VANCOUVER -- Has it really been a year?

A year since I began chemotherapy for breast cancer? A year since I first felt the unrelenting nausea from treatment and then the loss of my hair?

But cancer taught me things.

And even as my heart goes out to those going through treatment amid COVID-19, I feel in some ways that the lessons I learned during my cancer journey helped prepare me for this pandemic.

Feelings of uncertainty and fear? Cancer or COVID, I think we’ve all felt this to some degree in recent weeks.

Physical distancing? Isolation? Yes, chemo patients also do this. I stayed away from crowds during treatment, spending lots of time at home to protect my compromised immune system. It’s even more important now for cancer patients, and for everyone.

Never-ending hand-washing. Yes. Did that too. Still doing that.

A cancer diagnosis also gave me razer-sharp focus, forcing me to take a personal inventory of what matters most to me in life. I think COVID-19, which has touched our communities in so many ways, is making many people do the same.

These unprecedented times have made us slow down just as cancer forced me to do last year. And it was during this time, that I began to notice and find joy in things I’d been taking for granted. The feeling of the sun on my face. The smell of fresh-cut grass. The sound of my kids’ laughter, each so distinctly different.

I learned to listen for whispers of what’s wonderful in the ordinary.

Michele Brunoro

Like with a cancer diagnosis, the pandemic has changed our lives. And just as things don’t immediately return to “normal” when you finish cancer treatment, it will be the same with COVID.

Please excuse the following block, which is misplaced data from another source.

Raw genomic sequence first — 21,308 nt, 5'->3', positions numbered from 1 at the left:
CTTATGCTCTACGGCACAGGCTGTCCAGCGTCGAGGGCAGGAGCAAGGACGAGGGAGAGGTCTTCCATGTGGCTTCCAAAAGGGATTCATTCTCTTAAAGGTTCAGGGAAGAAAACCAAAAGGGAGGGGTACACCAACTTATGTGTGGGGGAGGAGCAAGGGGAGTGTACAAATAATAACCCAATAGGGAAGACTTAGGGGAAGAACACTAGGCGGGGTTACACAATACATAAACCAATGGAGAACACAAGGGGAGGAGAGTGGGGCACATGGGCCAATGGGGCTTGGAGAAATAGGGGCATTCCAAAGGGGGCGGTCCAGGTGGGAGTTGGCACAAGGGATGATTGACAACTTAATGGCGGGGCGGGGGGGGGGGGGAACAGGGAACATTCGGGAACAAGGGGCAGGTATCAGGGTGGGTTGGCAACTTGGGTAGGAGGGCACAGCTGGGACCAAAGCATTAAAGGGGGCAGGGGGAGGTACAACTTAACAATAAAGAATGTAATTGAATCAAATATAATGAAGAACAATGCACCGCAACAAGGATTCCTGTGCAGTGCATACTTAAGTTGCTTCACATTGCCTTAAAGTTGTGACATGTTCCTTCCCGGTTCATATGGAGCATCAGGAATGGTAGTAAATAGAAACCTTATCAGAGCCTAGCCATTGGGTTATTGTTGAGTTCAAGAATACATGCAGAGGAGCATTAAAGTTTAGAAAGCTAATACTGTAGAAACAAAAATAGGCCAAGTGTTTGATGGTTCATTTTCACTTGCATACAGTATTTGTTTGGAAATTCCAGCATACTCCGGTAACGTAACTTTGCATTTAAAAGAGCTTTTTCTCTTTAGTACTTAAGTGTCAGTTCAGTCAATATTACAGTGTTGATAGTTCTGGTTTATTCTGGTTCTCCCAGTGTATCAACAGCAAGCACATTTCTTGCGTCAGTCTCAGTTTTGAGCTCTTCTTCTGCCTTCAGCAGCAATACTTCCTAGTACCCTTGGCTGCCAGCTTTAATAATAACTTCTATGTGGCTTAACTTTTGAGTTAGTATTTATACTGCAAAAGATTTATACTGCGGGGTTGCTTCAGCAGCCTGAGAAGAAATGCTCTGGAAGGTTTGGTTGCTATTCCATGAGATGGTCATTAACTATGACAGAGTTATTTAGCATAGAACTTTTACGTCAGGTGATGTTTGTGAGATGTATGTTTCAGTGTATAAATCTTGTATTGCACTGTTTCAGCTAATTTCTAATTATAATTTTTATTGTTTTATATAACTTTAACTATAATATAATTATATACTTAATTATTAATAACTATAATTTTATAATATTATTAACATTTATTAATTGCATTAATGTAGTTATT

Instead, we will go through a gradual shaping of a “new normal."

What we’ve seen and experienced will stay with us. They become part of who we are.

And whether it’s COVID or cancer, we push forward so that piece by piece, we can regain the lives we had. Or at least as much as we can.

For me, today, I get another piece of my old life back.

I had the privilege of returning to reporting last month (I’m told my colleagues cheered in the newsroom when they saw me pop up on the TV monitors as I did my first live news report!).

And now, me and my short, crazy chemo curls are back in the anchor chair for the first time since I went on medical leave in January of 2019.

It might be a bit of a bumpy ride so I hope you’ll be patient with me at noon and five on Fridays.

Getting back to anchoring, for me, is a reminder that whatever you are facing, whether it’s a health issue, or emotional or financial worries, it’s important to hang onto hope.

Because a lot can change in 12 months.

And perhaps next April you will shake your head and wonder…has it really been a year?